Jazz close to home: Community blogathon entries start on Jazz Day

My Brooklyn neighborhood, called Kensington, is full of musicians, because residences are large and still semi-affordable. So I hear the guitarist across the street get excited while practicing, run into NEA Jazz Master pianist Kenny Barron when walking to the bakery and go to Sycamore, a flower shop-bar with basement recital room where  on Sunday nights the Brooklyn Jazz Underground stages intimate, advanced concerts, one of my favorites being the Schoenbeck Eisenstadt Family, featuring drummer Harris E. and his wife bassoonist Sara S., with good buddies Mike McGinnis on clarinet and Marika Hughes, cello (young Owen Eisenstadt was left at home, which is nearby, with a sitter).

The local scene is unique, but also akin to jazz communities across the country and throughout the world, as the Jazz Journalists Association highlights with its first Jazz Day Blogathon.

Jazz Day — April 13 — was designated as such by the U.S. Council of Mayors; go to the blogathon to read reports (or watch brief eyeJAZZ style videos) of activities in Kuwait (!), Italy, Finland, Sweden, Minneapolis-St. Paul, Spartanburg SC, Philly and Ambler PA, Ottawa, Cleveland, Indianapolis and Cambridge MA, not to mention Manhattan’s Upper West Side and Washington Heights neighborhoods  — all posted just in the first 24 hours of an online “event” that will last through April 30 (“International Jazz Day” as designated by UNESCO, thanks to Herbie Hancock).

What all the communities reporting in share is that local folks live the jazz they play and listen to. Jazzers in every community are scrappy, unpretentious, meritocritical (word?), fun-seekers. Jazz isn’t all they do, but jazzers are self-defined by keeping jazz very much in mind. We accept that jazz isn’t the commercial blockbusting, mainstream media darling that other musical forms can boast of being . . . and we tend to think that’s cool, as long as our music isn’t threatened by extinction, because we tend to think it has to last. Jazz has, after all, lasted for 100 or so years without being for most of them highly regarded much less generally respected or richly rewarded. But it rewards those of us involved in it, because the music, the process of creating it, the world-view it reflects seems to ring with something honest and true.

Which is not to say jazz communities can thrive without a little do-re-me, but on the other hand jazz activists learn how to make big fun out of what’s at hand. And we recognize each other wherever we go, so I’ve been able to make good friends fast on the island of Ponta Delgado in the Azores, in Amman, Jordan, in Kiev and Armenia, Cuba and Mexico, Gambia and London and Paris and Siena. Of course I really work at it — and I’m communitarianly (not so much communally) oriented. I still feel like part of the jazz community in Chicago where I grew up, though I moved out 30 years ago (I go back regularly). I have a stake in the jazz community in D.C., where I lived for only six months, decades back, and in San Francisco, Portland OR, Boston and New Orleans, all of which I like to visit. The ‘net lets us cast our communities broadly, and sustain ties cheaply, with ease — all to the good.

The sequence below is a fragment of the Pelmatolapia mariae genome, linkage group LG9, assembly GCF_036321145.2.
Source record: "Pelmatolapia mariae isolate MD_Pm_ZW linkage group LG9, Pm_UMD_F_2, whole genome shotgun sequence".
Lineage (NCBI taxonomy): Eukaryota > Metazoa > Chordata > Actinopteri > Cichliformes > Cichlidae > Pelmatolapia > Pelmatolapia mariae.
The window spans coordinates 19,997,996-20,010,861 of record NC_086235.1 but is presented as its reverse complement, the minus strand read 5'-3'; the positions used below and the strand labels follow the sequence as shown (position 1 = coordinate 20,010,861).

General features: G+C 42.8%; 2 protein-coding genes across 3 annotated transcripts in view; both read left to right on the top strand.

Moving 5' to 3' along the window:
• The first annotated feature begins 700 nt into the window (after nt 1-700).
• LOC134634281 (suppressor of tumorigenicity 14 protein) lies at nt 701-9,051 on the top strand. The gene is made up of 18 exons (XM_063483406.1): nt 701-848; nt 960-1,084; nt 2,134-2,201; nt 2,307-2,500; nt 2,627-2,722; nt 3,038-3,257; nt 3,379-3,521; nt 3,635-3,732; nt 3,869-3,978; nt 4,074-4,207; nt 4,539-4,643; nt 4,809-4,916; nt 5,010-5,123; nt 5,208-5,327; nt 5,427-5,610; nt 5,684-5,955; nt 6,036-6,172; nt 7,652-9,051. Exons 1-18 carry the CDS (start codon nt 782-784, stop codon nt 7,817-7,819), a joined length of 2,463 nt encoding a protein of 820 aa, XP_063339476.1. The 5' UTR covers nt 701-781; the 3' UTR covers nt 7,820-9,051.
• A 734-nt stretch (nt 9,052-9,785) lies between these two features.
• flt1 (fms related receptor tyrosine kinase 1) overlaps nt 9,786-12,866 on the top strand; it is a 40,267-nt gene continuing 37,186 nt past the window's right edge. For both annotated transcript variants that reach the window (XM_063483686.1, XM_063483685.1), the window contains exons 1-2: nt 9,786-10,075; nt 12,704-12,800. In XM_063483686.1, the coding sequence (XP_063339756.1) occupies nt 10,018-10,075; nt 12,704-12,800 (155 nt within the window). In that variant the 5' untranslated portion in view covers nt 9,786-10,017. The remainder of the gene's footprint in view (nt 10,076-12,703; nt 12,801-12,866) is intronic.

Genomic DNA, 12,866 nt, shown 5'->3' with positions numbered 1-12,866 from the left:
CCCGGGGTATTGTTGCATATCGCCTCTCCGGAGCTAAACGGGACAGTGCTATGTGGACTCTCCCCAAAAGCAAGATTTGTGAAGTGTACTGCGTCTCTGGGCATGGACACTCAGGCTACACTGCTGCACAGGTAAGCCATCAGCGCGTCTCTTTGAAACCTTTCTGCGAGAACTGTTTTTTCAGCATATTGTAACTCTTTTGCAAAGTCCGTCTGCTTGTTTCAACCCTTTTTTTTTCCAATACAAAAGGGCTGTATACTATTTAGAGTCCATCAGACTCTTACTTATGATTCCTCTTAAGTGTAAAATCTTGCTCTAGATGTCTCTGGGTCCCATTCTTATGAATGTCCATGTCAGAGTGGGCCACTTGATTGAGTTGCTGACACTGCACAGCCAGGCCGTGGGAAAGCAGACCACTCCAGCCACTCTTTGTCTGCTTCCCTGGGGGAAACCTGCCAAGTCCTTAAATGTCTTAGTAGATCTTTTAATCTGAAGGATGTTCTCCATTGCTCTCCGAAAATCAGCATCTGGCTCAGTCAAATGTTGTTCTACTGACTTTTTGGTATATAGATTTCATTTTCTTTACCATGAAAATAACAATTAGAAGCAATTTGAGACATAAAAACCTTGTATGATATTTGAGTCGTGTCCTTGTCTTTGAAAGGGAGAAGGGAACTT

Some jazzers swear by the Harold Arlen/Johnny Mercer standard, “Free and Easy,” with its tagline “Any place I hang my hat is home.”  Personally, I don’t go that far. Home is where I store my books and cds, snuggle up to my baby, keep my flutes, bang on the piano, sit at my desk, do the cooking. My current neighborhood is probably the most diverse, ethnically speaking, I’ve ever lived in, with an African Apostolic church on the corner, Russian emigrés up and down the block, our nice landlord and his large family representative of the greater Bangladeshi settlement around here, Hassids next door, people from the Caribbean isles and Mexico, cab drivers from everywhere and an influx of hipster refugees priced out of Manhattan. I ride my bike through this community, shop in its stores, explore its potential, try to be part of it, but in truth I only sorta fit in. Whereas my jazz community — I’m pretty comfortable in that.  It’s not just a Brooklyn jazz underground; it’s everywhere, it’s everywhere. As the JJA blogathon starts to show.